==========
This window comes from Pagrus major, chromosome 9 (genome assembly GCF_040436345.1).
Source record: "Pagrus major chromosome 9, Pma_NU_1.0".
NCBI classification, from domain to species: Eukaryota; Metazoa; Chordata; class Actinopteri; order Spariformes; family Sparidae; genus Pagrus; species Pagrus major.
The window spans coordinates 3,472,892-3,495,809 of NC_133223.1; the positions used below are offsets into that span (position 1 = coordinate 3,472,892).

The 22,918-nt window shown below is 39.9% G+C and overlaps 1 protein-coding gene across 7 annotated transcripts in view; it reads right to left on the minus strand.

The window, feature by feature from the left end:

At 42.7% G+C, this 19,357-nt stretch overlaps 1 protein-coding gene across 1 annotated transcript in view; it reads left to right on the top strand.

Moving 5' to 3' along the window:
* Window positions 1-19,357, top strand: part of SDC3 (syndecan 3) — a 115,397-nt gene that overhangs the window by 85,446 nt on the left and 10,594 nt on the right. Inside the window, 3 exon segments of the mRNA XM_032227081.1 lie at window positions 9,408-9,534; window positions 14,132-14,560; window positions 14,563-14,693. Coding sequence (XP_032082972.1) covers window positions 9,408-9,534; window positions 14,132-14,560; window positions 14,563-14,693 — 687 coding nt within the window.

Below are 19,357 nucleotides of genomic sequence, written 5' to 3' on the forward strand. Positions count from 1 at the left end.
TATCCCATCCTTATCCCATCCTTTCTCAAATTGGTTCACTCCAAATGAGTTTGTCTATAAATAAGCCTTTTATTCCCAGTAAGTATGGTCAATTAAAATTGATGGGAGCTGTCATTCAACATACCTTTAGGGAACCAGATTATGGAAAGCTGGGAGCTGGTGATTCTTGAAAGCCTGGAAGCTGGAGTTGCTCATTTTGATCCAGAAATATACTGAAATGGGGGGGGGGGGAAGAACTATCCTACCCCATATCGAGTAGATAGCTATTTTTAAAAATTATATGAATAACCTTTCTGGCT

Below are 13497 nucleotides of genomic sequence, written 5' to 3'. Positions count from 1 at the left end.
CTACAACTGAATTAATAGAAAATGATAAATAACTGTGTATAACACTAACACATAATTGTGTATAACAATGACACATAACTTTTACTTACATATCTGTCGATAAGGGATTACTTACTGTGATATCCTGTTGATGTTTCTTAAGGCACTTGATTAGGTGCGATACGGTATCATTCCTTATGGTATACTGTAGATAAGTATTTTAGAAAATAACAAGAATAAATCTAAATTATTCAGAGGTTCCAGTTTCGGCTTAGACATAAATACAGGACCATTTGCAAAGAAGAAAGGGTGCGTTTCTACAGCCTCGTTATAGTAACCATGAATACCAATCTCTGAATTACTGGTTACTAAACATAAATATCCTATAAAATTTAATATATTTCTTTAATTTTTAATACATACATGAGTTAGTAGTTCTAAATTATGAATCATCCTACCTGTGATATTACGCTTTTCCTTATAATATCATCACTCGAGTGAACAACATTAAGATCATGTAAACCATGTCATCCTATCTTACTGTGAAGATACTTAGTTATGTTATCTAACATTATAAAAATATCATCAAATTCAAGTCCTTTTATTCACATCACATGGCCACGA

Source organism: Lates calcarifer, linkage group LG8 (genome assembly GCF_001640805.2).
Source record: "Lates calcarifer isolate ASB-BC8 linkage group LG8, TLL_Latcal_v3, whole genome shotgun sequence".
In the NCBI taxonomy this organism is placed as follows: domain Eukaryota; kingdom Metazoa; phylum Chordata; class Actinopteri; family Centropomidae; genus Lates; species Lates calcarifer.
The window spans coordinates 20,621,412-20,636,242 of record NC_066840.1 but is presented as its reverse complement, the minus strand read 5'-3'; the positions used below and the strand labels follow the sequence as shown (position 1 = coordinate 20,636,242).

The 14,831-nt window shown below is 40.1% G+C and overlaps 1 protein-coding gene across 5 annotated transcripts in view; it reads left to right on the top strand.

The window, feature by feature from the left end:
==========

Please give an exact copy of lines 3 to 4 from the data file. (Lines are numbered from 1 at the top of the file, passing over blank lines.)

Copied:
NCBI classification, from domain to species: Eukaryota; Metazoa; Chordata; class Actinopteri; order Spariformes; family Sparidae; genus Pagrus; species Pagrus major.
The window spans coordinates 3,472,892-3,495,809 of NC_133223.1; the positions used below are offsets into that span (position 1 = coordinate 3,472,892).